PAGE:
Oil rose as investors weighed risks to the near-term outlook, including the impact of the omicron virus variant and upcoming OPEC+ meeting.
West Texas Intermediate was 1.2% higher, set for a back-to-back daily gain after plunging on Friday amid concern the new coronavirus variant would pummel energy demand. Drugmaker Pfizer Inc. said it will know within two to three weeks how well its existing vaccine holds up against the new strain.
Oil has sunk about 15% in November, set for the biggest monthly loss since March 2020, when the onset of the pandemic crushed global consumption. Investors are now seeking clues about the challenge posed by omicron, and how producers will respond. The Organization of Petroleum Exporting Countries and its allies will decide on Thursday whether to pause a run of monthly supply hikes.
“It’s probably too early to say with some conviction on where the market is headed next, until we have more data on the new variant,” said Howie Lee, an economist at Oversea-Chinese Banking Corp. in Singapore. If OPEC+ “do pause, it will provide another reason for oil to find a firmer footing,” he said.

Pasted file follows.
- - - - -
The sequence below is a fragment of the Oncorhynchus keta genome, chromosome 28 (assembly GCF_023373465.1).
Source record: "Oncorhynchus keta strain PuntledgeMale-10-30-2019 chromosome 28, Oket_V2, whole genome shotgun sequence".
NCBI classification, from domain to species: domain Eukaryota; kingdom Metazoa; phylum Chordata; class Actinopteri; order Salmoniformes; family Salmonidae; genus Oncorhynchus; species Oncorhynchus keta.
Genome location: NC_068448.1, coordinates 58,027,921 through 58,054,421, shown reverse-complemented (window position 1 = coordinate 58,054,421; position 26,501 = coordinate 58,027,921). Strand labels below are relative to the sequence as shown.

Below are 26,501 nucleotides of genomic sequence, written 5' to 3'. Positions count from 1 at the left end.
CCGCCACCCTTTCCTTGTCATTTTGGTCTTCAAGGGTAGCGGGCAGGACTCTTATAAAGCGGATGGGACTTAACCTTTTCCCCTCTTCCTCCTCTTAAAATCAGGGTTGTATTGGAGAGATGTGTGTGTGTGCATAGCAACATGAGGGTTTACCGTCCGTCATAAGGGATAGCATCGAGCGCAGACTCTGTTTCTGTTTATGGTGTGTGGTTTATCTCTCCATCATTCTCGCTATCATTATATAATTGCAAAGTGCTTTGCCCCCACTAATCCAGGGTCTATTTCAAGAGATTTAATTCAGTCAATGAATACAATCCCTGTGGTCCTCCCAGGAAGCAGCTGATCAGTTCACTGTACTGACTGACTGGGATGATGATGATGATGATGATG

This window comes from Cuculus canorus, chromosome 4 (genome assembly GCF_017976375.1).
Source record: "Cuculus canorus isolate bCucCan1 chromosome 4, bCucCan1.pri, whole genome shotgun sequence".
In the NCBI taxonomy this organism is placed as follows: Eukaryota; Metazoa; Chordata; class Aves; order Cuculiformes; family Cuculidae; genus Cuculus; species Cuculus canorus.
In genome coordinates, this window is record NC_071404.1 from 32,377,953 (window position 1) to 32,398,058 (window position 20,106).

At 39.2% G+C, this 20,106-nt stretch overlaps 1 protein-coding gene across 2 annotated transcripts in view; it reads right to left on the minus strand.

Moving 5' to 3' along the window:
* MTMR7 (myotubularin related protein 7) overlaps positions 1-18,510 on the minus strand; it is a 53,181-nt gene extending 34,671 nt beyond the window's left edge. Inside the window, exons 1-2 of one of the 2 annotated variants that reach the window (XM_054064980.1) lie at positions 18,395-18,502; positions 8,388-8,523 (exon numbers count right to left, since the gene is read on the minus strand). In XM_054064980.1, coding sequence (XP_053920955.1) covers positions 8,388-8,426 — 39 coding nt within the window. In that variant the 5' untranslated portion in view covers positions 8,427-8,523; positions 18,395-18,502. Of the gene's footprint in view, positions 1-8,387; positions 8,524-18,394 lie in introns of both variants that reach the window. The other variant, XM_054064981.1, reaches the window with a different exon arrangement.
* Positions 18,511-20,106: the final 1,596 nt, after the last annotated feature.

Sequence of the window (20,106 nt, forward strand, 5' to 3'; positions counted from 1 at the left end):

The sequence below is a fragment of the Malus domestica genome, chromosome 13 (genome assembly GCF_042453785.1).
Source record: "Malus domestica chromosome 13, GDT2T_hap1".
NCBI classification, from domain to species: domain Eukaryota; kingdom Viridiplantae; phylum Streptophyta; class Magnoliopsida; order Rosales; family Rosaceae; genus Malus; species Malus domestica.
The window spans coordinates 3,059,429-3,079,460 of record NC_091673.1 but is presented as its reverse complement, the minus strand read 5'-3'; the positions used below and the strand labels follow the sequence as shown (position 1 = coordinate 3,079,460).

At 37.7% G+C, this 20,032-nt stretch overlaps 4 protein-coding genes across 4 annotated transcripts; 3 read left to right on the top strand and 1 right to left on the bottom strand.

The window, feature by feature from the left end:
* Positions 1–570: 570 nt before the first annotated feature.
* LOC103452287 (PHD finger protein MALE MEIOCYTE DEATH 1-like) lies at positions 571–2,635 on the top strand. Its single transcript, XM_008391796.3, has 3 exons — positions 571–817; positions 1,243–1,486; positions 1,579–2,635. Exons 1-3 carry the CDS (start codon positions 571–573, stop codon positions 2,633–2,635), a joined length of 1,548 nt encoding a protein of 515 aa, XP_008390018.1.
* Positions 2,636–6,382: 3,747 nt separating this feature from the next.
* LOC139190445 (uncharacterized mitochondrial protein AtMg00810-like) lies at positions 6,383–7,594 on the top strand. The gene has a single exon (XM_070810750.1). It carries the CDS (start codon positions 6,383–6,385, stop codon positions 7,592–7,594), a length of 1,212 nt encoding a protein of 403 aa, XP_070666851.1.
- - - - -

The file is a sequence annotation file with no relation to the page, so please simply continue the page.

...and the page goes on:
Macro-economic data from Asia pointed to improvements in leading economies, a positive signal for energy demand. In China, the manufacturing purchasing managers index returned to expansion, while factory output in Japan edged up.
WTI for January delivery rose 1.2% to $70.79 a barrel on the New York Mercantile Exchange at 10:54 a.m. in Singapore.
Brent for January settlement climbed 0.9% to $74.10 a barrel on the ICE Futures Europe exchange.
Brent futures remain in backwardation, a bullish pattern marked by nearer-term prices trading above longer-dated ones, although the gap has been narrowing. The spread between the February and March contracts was 36 cents a barrel on Tuesday, down from 67 cents a week ago.
The Biden administration said on Monday that it would proceed with a plan to draw 50 million barrels of oil from strategic reserves despite the recent drop in prices, and it could release even more onto the market. The move was made in coordination with other crude-consuming nations, including Japan.
President Joe Biden cautioned Americans against panicking over the new variant and said lockdowns won’t be necessary. He said his administration doesn’t yet believe new vaccine formulations will be needed, but that it is already working with drug makers including Pfizer on contingency plans.
Oil traders are also tracking talks this week aimed at reviving Iran’s 2015 nuclear deal with world powers. Success at the negotiations in Vienna could lift sanctions from Iran’s economy, leading to a resumption in official oil flows. The exchanges began positively Monday, according to a top European diplomat.